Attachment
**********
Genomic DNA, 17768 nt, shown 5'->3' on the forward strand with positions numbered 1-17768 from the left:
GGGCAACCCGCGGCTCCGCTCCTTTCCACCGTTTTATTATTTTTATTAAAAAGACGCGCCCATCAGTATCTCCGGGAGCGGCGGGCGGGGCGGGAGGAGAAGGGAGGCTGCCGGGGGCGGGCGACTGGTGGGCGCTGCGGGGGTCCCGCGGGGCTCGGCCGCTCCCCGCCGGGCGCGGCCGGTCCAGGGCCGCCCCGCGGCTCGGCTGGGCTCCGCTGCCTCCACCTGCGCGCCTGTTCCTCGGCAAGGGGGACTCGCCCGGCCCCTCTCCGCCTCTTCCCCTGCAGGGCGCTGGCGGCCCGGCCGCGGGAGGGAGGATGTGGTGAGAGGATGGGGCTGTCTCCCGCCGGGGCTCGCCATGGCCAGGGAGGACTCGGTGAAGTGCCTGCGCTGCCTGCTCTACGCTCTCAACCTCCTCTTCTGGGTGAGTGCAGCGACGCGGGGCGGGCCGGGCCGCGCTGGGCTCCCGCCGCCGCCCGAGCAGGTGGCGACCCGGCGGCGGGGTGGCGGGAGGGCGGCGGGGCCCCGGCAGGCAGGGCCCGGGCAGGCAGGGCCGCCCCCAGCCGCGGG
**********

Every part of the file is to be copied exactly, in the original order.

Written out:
Genomic DNA, 17768 nt, shown 5'->3' on the forward strand with positions numbered 1-17768 from the left:
GGGCAACCCGCGGCTCCGCTCCTTTCCACCGTTTTATTATTTTTATTAAAAAGACGCGCCCATCAGTATCTCCGGGAGCGGCGGGCGGGGCGGGAGGAGAAGGGAGGCTGCCGGGGGCGGGCGACTGGTGGGCGCTGCGGGGGTCCCGCGGGGCTCGGCCGCTCCCCGCCGGGCGCGGCCGGTCCAGGGCCGCCCCGCGGCTCGGCTGGGCTCCGCTGCCTCCACCTGCGCGCCTGTTCCTCGGCAAGGGGGACTCGCCCGGCCCCTCTCCGCCTCTTCCCCTGCAGGGCGCTGGCGGCCCGGCCGCGGGAGGGAGGATGTGGTGAGAGGATGGGGCTGTCTCCCGCCGGGGCTCGCCATGGCCAGGGAGGACTCGGTGAAGTGCCTGCGCTGCCTGCTCTACGCTCTCAACCTCCTCTTCTGGGTGAGTGCAGCGACGCGGGGCGGGCCGGGCCGCGCTGGGCTCCCGCCGCCGCCCGAGCAGGTGGCGACCCGGCGGCGGGGTGGCGGGAGGGCGGCGGGGCCCCGGCAGGCAGGGCCCGGGCAGGCAGGGCCGCCCCCAGCCGCGGG